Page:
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Taylor Prep Brings Real Life into Chemistry

Meet Ashleigh Walters, a sophomore chemistry teacher at Taylor Preparatory High School who works hard to make sure her students understand chemistry.
“It is important for students to learn chemistry because chemistry is taking place all around us, everywhere from reactions in the air that we breathe to right inside of our own bodies,” said Ms. Walters. “There are tens, if not hundreds, of things that we encounter each and every day that can be explained using chemistry, even if the students don't know it yet.”
 Chemistry graphic

She knows chemistry is a difficult subject for many students, and she believes a lot of students struggle to identify how it relates to them. With a “challenge accepted” attitude, she has set out to help connect chemistry to their lives in a way that sticks.
“I strive to connect chemistry to real life because it makes it easier to understand as well as more realistic and applicable for the students. The goal for teaching is setting students up with the knowledge and practices that they will need to be successful in the future, and if they can explain even one thing that they will encounter later in life based on something that they learned in my class, then I have done my job.”
Take stoichiometry, her favorite thing to teach (and her favorite topic to learn when she took chemistry), which is figuring out how much of something you can make based on how much of each component you started with. Ms. Walters breaks it down in a way that makes sense.
“A really good way of learning the concept of stoichiometry is thinking about it in terms of making food, especially s'mores (and who doesn't love a good s'more),” she said. “To do this, the students are presented with a certain amount of ingredients, a recipe to make a s'more, and then are asked how many total s'mores they can make. This gets them thinking about limiting and excess reactants and just how much of a product you can make.”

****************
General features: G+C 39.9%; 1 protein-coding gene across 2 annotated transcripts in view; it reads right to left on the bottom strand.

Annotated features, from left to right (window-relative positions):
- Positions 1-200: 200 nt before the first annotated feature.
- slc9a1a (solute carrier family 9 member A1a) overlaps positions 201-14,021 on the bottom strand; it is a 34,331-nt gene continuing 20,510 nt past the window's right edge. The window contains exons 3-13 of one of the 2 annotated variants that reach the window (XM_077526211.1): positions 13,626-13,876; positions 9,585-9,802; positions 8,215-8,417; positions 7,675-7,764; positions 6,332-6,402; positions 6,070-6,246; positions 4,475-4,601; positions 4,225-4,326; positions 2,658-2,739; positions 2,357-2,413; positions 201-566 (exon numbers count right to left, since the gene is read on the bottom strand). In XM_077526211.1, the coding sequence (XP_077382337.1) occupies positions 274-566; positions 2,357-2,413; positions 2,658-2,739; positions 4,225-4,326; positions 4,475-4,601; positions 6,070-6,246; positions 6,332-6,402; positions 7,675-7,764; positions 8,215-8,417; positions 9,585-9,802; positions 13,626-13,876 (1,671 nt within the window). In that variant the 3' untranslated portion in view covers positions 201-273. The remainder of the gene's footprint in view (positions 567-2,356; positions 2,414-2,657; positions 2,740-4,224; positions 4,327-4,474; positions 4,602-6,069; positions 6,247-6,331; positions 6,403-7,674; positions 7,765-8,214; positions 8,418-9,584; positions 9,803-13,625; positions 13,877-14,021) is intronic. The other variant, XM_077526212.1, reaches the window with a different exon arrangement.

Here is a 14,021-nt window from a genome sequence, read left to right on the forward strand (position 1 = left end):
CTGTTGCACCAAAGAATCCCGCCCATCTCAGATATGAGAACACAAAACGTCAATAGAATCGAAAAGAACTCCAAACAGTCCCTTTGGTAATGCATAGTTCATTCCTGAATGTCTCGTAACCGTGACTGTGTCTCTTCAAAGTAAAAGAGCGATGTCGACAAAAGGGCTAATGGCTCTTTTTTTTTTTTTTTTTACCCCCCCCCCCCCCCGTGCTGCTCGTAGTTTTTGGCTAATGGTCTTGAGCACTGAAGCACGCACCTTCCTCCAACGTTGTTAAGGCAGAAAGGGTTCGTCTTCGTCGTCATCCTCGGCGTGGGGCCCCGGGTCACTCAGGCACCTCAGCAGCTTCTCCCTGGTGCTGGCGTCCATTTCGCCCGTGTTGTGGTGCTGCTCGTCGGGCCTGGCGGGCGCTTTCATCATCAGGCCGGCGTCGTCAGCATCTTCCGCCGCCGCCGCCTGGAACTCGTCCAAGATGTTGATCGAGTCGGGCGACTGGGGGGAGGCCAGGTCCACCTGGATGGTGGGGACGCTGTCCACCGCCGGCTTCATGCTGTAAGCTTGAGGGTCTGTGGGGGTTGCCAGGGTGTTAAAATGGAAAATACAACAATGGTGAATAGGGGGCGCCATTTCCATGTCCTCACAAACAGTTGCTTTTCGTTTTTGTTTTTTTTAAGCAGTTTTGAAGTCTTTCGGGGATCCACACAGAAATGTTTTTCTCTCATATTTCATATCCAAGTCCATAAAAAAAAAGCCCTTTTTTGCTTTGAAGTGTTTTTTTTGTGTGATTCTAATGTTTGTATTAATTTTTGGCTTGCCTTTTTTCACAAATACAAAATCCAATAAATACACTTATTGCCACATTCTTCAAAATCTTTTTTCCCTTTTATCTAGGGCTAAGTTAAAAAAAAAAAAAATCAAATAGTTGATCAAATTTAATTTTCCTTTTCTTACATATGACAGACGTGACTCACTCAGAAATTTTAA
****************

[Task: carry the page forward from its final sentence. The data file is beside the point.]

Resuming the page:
The most rewarding reason she loves teaching stoichiometry is the enjoyment she receives from seeing the students, who struggled at first reach a point of understanding and the pride they feel when they accomplish it.
“It's a very difficult topic in a very difficult class, so every little achievement that a student reaches brings a huge amount of pride to them in class,” she said.

Another way she teaches chemistry in a way students can relate is when she covers gas laws. She uses hot air balloons to explain the concept.

“As the temperature inside the balloon increases, the volume increases, which makes it less dense than the air around it, ultimately causing the balloon to start floating,” shared Ms. Walters.

She also likes to ask her students if they have seen the concept they’re discussing in their lives, and she provides time to talk through their examples. It’s just another way she can help students bring their personal lives into class.

Students working on computers

“I love my school because the students, staff, and administration all feel like we are one unit working towards the end goal of getting the students to be as successful, not only in school but in life as well, as possible,” she said. “The students never fail to put a smile on my face each and every day whether it's telling me a story about something that happened in their lives or answering a question correctly in front of the class for the first time and showing how proud they are of themselves.”

Taylor Preparatory High School, a school in Taylor, Michigan, is a partner school in the National Heritage Academies network of over 95 tuition-free, public charter schools across nine states, serving more than 60,000 students in kindergarten through 12th grade. For more information, visit

Keep up the excellent work, Ms. Walters!